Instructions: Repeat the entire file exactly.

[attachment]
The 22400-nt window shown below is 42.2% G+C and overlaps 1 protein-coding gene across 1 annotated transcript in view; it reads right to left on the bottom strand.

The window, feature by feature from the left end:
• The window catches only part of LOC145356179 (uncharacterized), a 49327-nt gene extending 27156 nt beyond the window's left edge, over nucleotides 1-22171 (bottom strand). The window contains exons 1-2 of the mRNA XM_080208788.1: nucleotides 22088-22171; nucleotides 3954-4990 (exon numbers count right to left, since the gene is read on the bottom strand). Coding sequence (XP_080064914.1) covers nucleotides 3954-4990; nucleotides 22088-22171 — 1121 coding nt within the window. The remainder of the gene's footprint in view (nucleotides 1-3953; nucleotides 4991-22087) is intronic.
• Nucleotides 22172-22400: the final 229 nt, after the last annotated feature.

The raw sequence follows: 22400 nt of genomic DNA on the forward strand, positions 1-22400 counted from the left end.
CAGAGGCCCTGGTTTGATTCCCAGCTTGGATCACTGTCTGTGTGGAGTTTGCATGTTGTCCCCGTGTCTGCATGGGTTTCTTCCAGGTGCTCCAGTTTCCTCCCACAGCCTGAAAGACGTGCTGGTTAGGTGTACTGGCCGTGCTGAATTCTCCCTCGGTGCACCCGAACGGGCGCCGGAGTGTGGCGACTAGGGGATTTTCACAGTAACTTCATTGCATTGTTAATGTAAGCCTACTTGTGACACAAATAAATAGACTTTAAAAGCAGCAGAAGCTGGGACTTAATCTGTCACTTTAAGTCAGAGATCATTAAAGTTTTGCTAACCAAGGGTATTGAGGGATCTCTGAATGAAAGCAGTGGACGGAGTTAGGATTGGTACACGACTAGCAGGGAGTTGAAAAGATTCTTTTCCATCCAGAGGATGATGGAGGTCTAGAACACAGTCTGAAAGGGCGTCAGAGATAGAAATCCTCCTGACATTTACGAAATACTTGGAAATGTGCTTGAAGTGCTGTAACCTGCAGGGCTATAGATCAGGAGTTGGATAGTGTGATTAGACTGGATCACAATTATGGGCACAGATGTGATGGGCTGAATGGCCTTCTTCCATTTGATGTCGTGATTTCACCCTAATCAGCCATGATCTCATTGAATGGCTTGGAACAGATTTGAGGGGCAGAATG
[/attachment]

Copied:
The 22400-nt window shown below is 42.2% G+C and overlaps 1 protein-coding gene across 1 annotated transcript in view; it reads right to left on the bottom strand.

The window, feature by feature from the left end:
• The window catches only part of LOC145356179 (uncharacterized), a 49327-nt gene extending 27156 nt beyond the window's left edge, over nucleotides 1-22171 (bottom strand). The window contains exons 1-2 of the mRNA XM_080208788.1: nucleotides 22088-22171; nucleotides 3954-4990 (exon numbers count right to left, since the gene is read on the bottom strand). Coding sequence (XP_080064914.1) covers nucleotides 3954-4990; nucleotides 22088-22171 — 1121 coding nt within the window. The remainder of the gene's footprint in view (nucleotides 1-3953; nucleotides 4991-22087) is intronic.
• Nucleotides 22172-22400: the final 229 nt, after the last annotated feature.

The raw sequence follows: 22400 nt of genomic DNA on the forward strand, positions 1-22400 counted from the left end.
CAGAGGCCCTGGTTTGATTCCCAGCTTGGATCACTGTCTGTGTGGAGTTTGCATGTTGTCCCCGTGTCTGCATGGGTTTCTTCCAGGTGCTCCAGTTTCCTCCCACAGCCTGAAAGACGTGCTGGTTAGGTGTACTGGCCGTGCTGAATTCTCCCTCGGTGCACCCGAACGGGCGCCGGAGTGTGGCGACTAGGGGATTTTCACAGTAACTTCATTGCATTGTTAATGTAAGCCTACTTGTGACACAAATAAATAGACTTTAAAAGCAGCAGAAGCTGGGACTTAATCTGTCACTTTAAGTCAGAGATCATTAAAGTTTTGCTAACCAAGGGTATTGAGGGATCTCTGAATGAAAGCAGTGGACGGAGTTAGGATTGGTACACGACTAGCAGGGAGTTGAAAAGATTCTTTTCCATCCAGAGGATGATGGAGGTCTAGAACACAGTCTGAAAGGGCGTCAGAGATAGAAATCCTCCTGACATTTACGAAATACTTGGAAATGTGCTTGAAGTGCTGTAACCTGCAGGGCTATAGATCAGGAGTTGGATAGTGTGATTAGACTGGATCACAATTATGGGCACAGATGTGATGGGCTGAATGGCCTTCTTCCATTTGATGTCGTGATTTCACCCTAATCAGCCATGATCTCATTGAATGGCTTGGAACAGATTTGAGGGGCAGAATG